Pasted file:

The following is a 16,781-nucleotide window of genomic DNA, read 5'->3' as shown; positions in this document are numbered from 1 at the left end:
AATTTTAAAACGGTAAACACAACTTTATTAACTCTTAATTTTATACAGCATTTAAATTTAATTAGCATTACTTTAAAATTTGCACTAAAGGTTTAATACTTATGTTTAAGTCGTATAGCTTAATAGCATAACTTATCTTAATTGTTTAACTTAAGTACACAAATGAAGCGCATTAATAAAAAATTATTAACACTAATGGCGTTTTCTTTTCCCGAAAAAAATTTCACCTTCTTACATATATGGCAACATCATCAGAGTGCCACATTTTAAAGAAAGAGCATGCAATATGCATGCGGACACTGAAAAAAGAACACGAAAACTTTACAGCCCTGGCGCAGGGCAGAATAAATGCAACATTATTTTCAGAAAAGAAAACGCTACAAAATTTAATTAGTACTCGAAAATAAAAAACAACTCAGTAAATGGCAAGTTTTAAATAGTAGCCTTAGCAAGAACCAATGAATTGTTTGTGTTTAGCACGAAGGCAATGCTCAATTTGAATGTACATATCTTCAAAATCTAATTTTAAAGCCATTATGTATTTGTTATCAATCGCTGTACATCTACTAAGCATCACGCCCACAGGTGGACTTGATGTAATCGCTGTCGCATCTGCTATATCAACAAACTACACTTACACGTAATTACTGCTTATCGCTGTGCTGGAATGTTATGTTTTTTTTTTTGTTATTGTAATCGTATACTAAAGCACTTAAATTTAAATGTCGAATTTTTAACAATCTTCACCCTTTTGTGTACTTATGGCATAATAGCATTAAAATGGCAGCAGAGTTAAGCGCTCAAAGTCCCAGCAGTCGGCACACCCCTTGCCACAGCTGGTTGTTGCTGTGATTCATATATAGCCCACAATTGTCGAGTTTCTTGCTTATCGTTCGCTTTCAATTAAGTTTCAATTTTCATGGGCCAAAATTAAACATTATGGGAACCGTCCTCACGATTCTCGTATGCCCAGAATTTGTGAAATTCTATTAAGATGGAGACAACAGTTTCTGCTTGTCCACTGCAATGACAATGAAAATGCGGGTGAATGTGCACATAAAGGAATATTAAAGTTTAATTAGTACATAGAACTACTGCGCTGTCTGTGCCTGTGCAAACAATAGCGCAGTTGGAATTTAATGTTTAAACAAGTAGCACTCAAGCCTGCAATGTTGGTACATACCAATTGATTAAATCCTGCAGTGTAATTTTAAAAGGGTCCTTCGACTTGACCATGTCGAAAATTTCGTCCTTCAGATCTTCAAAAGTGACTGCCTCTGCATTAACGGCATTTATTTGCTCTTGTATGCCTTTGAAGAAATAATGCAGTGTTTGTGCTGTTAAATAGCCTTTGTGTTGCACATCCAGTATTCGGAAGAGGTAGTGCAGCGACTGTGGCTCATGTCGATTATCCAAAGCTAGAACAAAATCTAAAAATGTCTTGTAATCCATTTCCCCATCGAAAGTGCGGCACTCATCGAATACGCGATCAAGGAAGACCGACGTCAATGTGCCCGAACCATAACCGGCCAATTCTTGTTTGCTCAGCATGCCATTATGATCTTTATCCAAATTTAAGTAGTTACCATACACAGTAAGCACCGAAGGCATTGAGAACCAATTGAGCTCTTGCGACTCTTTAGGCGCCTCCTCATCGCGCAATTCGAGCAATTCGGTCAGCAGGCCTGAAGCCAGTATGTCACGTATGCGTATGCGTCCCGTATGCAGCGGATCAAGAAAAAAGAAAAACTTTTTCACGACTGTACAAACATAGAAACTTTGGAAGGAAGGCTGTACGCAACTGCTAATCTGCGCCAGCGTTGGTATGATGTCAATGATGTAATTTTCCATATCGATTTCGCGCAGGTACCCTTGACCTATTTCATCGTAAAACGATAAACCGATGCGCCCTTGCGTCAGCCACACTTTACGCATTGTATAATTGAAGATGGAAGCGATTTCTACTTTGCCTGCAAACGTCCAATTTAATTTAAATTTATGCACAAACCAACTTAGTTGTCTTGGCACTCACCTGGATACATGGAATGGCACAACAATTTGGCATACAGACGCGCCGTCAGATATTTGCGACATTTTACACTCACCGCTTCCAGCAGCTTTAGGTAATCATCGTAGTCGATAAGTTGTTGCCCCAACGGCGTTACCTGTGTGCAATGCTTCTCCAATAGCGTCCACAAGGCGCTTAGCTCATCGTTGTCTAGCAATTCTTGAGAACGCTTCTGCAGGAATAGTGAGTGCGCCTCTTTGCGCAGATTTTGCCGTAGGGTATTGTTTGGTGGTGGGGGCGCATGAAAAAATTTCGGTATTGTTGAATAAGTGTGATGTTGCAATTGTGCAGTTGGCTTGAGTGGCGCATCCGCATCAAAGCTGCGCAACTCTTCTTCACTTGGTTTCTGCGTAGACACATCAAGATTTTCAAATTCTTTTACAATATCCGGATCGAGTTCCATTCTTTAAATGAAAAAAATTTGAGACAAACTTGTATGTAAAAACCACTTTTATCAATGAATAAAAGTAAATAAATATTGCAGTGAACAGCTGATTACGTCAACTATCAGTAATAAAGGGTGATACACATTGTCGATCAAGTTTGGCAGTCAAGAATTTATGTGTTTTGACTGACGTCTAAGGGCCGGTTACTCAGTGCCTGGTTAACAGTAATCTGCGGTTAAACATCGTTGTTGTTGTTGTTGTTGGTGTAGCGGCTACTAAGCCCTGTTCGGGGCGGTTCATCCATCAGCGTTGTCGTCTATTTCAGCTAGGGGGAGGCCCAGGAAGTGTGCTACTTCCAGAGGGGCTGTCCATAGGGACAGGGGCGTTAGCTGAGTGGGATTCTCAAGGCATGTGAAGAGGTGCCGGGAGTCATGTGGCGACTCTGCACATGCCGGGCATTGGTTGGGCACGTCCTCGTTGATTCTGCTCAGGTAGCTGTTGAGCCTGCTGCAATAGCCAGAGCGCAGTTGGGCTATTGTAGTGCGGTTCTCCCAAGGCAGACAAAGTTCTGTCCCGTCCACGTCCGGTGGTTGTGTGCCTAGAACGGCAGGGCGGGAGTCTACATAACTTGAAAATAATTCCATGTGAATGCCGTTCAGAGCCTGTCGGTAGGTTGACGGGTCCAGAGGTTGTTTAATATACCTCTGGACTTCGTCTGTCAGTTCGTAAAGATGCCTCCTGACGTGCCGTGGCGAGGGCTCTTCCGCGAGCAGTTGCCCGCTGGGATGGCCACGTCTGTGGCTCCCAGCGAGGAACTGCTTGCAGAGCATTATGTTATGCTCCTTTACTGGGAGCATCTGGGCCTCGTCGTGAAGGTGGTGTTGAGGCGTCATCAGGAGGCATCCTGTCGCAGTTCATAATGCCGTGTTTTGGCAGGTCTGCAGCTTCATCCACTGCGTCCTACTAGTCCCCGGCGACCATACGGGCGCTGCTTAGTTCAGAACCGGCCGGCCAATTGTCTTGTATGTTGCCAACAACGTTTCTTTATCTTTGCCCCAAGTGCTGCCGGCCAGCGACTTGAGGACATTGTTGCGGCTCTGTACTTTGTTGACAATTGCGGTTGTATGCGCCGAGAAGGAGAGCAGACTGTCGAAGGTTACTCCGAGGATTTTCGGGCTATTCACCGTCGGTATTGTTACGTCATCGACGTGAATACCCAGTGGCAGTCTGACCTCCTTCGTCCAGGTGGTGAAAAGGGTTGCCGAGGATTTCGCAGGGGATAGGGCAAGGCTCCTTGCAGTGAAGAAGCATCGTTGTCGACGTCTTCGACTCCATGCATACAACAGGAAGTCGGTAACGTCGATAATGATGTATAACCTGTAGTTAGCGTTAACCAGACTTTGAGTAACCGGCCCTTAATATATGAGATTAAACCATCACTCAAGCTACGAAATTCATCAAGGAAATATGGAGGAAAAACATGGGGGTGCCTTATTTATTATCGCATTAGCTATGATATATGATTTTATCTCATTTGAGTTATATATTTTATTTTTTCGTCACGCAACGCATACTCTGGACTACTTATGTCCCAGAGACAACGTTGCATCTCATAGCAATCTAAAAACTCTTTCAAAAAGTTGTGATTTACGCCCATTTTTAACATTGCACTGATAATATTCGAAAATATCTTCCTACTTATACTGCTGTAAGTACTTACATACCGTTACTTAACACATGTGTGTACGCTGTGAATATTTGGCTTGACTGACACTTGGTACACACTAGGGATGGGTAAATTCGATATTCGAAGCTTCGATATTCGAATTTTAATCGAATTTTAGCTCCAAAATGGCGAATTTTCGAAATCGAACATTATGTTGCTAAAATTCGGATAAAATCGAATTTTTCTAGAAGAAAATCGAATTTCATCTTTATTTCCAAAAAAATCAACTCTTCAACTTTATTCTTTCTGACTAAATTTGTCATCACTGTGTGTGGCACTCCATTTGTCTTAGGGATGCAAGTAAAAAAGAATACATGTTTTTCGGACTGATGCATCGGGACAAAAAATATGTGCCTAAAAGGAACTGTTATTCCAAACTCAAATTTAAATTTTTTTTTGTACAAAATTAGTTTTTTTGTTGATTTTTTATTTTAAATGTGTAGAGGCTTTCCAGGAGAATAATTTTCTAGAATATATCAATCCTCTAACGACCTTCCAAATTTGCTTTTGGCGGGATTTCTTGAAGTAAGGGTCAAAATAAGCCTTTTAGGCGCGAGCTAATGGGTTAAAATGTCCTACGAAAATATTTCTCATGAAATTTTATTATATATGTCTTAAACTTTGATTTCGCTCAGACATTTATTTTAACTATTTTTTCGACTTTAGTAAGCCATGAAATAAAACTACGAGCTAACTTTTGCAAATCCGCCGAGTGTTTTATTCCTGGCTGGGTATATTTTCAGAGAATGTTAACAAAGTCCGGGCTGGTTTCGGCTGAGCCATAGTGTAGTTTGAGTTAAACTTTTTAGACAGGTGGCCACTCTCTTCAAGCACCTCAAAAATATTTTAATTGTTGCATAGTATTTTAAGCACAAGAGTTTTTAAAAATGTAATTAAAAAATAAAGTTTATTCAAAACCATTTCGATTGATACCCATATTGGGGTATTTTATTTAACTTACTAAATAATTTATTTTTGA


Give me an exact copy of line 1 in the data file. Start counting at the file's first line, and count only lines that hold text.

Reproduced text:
The following is a 16,781-nucleotide window of genomic DNA, read 5'->3' as shown; positions in this document are numbered from 1 at the left end: